3 Ballot Measures Ask Voters to Amend Provisions of 1978’s Tax-Cutting Prop. 13 : Proposition 87 Development Fund Limits : Proposition 90 Over-55 Tax-Relief : Proposition 93 Veteran’s Residency

Times Staff Writer

Three measures on the Nov. 8 general election ballot, Propositions 87, 90 and 93, ask voters to amend provisions of 1978’s Proposition 13, the landmark grass-roots initiative that overhauled property tax law and gave Californians their biggest tax break ever.

Proposition 87, which deals with redevelopment agencies, would correct what state tax officials believe is an inequity in the current property tax law.

Under a nearly 40-year-old law that preceded Proposition 13, cities are allowed to create redevelopment agencies for urban renewal. Any increase in property tax revenue within the redevelopment area automatically goes to the redevelopment agencies, rather than to the county or other local government agencies.

Then came Proposition 13, which, among other things, allowed local governments to raise property tax rates above the legal ceiling of 1% of assessed value if voters approve local general obligation bonds.


Creates a Problem

But that creates a problem because redevelopment agencies existing within cities that approve the bond measures would benefit by the increased property taxes. Under current law, the extra money raised by the local bonds goes to the redevelopment agency, not to pay off the bonds.

Proposition 87 corrects that and ensures that any property tax revenues resulting from a bond issue go to pay off the bond measure, and not to a redevelopment agency.

The measure is backed by the California School Boards Assn., the County Supervisors Assn. of California, the Community Redevelopment Agencies Assn. and the California Taxpayers Assn. It has no known opposition.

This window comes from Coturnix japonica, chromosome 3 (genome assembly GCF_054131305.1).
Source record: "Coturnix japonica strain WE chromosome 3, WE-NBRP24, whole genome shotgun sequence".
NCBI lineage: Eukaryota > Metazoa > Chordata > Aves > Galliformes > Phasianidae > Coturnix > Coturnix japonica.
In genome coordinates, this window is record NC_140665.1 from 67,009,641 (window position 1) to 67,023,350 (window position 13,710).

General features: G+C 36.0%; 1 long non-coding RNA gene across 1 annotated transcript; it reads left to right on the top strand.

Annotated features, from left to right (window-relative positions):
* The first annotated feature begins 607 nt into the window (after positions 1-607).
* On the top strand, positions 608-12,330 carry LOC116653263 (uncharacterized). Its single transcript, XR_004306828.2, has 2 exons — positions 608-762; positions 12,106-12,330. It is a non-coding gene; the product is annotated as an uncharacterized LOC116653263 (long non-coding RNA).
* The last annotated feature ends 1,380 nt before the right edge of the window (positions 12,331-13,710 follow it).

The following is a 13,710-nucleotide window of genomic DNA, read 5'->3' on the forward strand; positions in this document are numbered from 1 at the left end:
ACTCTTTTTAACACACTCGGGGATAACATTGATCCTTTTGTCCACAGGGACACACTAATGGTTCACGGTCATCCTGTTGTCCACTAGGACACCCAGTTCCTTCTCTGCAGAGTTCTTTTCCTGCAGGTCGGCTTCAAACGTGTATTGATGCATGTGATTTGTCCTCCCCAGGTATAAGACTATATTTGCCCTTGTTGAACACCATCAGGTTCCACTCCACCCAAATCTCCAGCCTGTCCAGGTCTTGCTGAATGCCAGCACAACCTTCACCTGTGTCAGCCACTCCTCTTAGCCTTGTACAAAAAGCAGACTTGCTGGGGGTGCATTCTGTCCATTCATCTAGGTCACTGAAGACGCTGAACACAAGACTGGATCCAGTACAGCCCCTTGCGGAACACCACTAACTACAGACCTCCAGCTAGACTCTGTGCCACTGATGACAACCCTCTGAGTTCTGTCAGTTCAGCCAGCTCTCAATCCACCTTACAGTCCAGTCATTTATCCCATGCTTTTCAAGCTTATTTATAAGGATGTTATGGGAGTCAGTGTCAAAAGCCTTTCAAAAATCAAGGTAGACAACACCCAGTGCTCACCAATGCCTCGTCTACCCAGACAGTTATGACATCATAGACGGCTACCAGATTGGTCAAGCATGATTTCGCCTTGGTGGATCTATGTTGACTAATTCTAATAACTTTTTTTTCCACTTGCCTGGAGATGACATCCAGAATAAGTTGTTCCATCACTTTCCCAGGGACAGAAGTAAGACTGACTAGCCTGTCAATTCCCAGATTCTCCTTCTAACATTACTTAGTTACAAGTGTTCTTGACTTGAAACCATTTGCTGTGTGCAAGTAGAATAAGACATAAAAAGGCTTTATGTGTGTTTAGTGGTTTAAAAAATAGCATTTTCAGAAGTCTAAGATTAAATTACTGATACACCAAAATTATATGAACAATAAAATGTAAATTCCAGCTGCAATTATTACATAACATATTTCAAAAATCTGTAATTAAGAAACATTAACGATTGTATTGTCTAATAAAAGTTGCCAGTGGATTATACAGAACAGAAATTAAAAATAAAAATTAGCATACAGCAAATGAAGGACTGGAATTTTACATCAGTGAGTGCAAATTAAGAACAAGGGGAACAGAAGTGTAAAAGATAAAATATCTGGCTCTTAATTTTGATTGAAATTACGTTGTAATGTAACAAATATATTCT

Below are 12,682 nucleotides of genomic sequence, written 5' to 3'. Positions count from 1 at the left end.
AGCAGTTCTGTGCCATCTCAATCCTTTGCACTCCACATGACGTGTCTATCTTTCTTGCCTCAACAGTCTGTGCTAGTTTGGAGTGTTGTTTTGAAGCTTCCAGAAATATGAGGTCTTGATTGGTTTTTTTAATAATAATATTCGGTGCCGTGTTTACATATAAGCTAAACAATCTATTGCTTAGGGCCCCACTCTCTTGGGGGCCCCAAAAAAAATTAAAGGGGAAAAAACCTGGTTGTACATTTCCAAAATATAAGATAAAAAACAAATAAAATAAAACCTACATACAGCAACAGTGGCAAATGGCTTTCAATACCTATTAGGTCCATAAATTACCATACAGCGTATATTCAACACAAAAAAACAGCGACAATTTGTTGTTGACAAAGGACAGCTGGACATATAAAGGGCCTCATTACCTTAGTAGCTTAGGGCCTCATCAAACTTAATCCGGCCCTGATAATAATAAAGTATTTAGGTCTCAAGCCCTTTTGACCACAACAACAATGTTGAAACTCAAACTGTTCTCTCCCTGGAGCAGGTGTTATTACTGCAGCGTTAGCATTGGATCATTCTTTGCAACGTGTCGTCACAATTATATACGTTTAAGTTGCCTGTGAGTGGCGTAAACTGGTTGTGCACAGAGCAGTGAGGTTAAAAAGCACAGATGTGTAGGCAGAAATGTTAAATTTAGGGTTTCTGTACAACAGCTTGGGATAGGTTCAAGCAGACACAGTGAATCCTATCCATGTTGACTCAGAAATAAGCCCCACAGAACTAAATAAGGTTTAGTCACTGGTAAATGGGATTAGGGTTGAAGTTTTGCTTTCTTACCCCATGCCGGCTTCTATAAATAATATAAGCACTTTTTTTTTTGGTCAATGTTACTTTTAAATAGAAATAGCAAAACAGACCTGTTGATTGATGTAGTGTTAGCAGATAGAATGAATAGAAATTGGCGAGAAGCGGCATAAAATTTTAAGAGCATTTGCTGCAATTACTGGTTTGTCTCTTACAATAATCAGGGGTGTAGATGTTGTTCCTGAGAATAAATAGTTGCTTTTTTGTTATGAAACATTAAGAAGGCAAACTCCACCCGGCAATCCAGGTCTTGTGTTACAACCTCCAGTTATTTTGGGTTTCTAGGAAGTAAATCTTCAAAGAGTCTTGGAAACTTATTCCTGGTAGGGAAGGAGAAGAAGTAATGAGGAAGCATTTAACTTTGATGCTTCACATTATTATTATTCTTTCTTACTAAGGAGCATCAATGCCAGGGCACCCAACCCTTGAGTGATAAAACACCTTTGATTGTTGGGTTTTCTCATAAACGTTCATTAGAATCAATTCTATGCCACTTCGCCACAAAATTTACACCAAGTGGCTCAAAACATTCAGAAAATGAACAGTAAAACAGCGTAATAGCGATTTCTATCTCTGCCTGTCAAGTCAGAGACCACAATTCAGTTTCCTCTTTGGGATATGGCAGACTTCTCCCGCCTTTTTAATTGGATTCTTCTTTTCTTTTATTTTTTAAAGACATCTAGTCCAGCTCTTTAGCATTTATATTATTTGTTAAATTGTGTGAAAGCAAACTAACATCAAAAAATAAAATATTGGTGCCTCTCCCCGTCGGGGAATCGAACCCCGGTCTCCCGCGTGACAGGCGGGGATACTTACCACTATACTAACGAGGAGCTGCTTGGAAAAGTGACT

Proposition 90, backed by a coalition of real estate brokers, retired persons and lawmakers from both parties, would allow persons over 55 to transfer their low Proposition 13 tax rates from one county to another.

Keep Low Tax Rates

As it is now, property owners over 55 are allowed to keep their low tax rates if they move only within the same county. That benefit was approved by voters as Proposition 60 in 1986. If they move from one county to another, they are assessed at the going market value.

Proposition 13 froze assessed values at 1975-76 levels, allowing only for increases of up to 2% a year.

Proposition 90 gives counties the option of rejecting the measure. This provision was added to protect rural counties that may be the destination of many retirees. According to the state Senate Office of Research, some counties could suffer “heavy losses” if a large number of retirees move into their communities, because they could be taxed at a lower rate than the previous occupants of their homes.

Proposition 90 also requires implementing legislation by the Legislature if voters approve it.

Several Restrictions

There are several restrictions. Homeowners must purchase or build their replacement residences within two years. They must be of equal or lesser value than the original residences. The new benefit would not apply to homes built or purchased before the election.


Supporters of the measure include the American Assn. of Retired Persons and the California Board of Realtors, along with a dozen Democratic and Republican legislators.

Opponents of Proposition 90 include the California Taxpayers’ Assn., and San Francisco Grassroots.

The third property tax measure, Proposition 93, would eliminate the residency requirement for the $1,000 veterans’ property tax exemption.

Proposition 13 allowed veterans to claim a $1,000 exemption if they were an active or honorably discharged member of the armed forces and if they had entered the service from California or had been a resident on or before Nov. 3, 1964.

Supreme Court Decisions

Lawmakers drafted the new measure because of U.S. Supreme Court decisions striking down similar residency requirements in other states.

Taxpayers cannot claim the veterans’ exemption and the homeowners’ exemption on the same property, so most veterans use the military benefit on boats, airplanes and second homes. Statewide, the extra benefit would cost local governments about $50,000, according to an estimate by the legislative analyst.

There are no known opponents.